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Home / India / Innovating to survive in small-town India

Innovating to survive in small-town India

Though offers for job work followed from Bajaj, they decided to focus on design their own machines, report Sunita Aron and KS Manoj Kumar.

india Updated: Feb 14, 2007, 01:03 IST

Kohini Kelkar knows how tough it is being a woman entrepreneur in small-town India. In 1984, when this engineer started pitching her metal micro-finishing machines, customers would ask for "Mr Kelkar" instead.

Today, the position has dramatically reversed. It is husband Milind who is faced with customers wanting to talk business with “Mrs Kelkar”. Says Mohini, an unassuming 46 year-old, “Their reaction was understandable. There were few women engineers in the business of manufacturing machines, either in India or abroad. Now the scene is different.”

And how. Today, nobody bats an eyelid dealing with a woman talking engineering design. Or baulks at the fact that their products are made in small-town Aurangabad. But for the Kelkars, both class of ‘81 engineering grads from Mumbai’s Veermata Jijabai Technological Institute, it has been a 23-year journey of heartbreak and hard work to turn their dream of “doing their own thing” into reality.

The story of their company, Grind Masters, is in many ways the story of the new, entrepreneurial India. Not the big guys, with access to global technologies and funds, but the story of the small entrepreneur, armed only with an idea. And the drive to make it work.

The Kelkars could have easily followed the middle-class dream of comfortable professional service. But they had other plans. The young couple pooled their savings – a princely Rs 25,000 – and started a company to manufacture metal-finishing machines. Managing the workforce was a snip – they didn’t have any. And when the first order came in – for a metal buffing machine from kitchenware maker Nirlep – the first problem had to be cracked: the Kelkars did not have any technical collaborators to provide them with designs. So they designed the machine themselves.

Though offers for job work followed from Bajaj, they decided to focus on design their own machines. Over time, the Kelkars produced machines and tools for de-burring, belt grinding and polishing, sanding, buffing, micro finishing and super finishing metals for sectors as diverse as the automotive industry to nuclear power.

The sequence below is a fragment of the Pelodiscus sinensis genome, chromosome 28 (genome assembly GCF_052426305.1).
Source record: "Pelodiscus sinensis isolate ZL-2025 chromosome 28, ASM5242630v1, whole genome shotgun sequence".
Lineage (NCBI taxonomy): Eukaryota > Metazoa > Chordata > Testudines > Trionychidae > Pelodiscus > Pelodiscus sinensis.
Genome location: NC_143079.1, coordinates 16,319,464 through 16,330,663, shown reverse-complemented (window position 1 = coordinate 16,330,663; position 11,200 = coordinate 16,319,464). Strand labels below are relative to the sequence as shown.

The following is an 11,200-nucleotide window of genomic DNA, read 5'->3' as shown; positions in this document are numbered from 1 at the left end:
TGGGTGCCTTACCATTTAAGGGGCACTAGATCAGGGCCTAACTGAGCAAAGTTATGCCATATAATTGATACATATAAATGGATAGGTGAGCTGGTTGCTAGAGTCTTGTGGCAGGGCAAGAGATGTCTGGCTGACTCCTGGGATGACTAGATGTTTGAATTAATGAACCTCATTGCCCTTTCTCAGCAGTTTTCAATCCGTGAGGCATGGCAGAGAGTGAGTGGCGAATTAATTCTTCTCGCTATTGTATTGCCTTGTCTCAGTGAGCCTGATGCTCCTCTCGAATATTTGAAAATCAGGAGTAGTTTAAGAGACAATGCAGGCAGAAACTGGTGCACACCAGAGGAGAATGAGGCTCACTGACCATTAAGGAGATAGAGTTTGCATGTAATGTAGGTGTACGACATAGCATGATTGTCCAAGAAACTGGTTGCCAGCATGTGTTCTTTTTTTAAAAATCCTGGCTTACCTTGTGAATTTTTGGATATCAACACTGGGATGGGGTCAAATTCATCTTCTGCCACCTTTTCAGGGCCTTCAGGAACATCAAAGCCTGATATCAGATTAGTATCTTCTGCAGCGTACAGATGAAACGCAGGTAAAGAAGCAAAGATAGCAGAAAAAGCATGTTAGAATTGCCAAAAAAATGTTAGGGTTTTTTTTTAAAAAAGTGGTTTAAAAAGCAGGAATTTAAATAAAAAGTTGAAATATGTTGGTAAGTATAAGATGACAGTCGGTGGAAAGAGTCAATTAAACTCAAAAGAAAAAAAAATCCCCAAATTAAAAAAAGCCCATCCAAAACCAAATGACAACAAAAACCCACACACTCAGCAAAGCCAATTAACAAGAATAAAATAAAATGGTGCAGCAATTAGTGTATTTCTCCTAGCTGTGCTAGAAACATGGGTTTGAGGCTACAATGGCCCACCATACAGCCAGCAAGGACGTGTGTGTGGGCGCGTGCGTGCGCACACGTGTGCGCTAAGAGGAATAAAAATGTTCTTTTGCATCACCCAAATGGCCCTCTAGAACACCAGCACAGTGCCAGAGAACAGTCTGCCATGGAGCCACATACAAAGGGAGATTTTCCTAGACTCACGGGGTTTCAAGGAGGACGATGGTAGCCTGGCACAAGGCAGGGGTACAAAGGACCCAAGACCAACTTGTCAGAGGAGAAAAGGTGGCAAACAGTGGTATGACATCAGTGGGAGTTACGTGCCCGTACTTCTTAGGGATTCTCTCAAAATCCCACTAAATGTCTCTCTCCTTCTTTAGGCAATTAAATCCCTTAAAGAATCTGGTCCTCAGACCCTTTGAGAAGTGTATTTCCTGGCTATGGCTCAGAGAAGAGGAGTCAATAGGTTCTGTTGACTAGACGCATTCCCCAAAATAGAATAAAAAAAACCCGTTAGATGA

It was no cakewalk. Recalls Mohini, Aurangabad’s first woman entrepreneur, “When we started, the infrastructure was poor. There was just one flight to Mumbai and no direct train. Getting raw material was as difficult as getting trained staff. So, while my husband drilled holes, I travelled to Mumbai to buy nuts and bolts.”

More than two decades later, they are still doing the same thing. The difference? Scale. Turnover has grown from zero to Rs 25 crore per year. Employee strength has grown from two to 130. And these first generation engineering exporters now occupy a small spot on the world map, with their company figuring among the world’s top five micro finishing companies. They have partners in US, UK and Switzerland and they export to over 20 countries, ranging from USA and UK to Africa and Asia, including the dragon’s own lair, China.

They division of responsibility has not changed. Milind does the research and development, while Mohini globetrots to deal with customers. The third engineer in the family, son Sameer, is getting ready to join them, after finishing his MS in robotics from the US.

With over 2,000 machines in operation, Mohini says, “ We have crafted machines, never copied them.  We believed in experimentation and not on re-engineering.” Today, they manufacture 300 machines a year and are gearing up to meet the 500 target. And after getting three patents for their designs and fighting long-drawn legal battles with those who tried to copy their designs, they have decided that constant innovation is the best defence. “By the time people copy our machines, we move forward,” says Milind.

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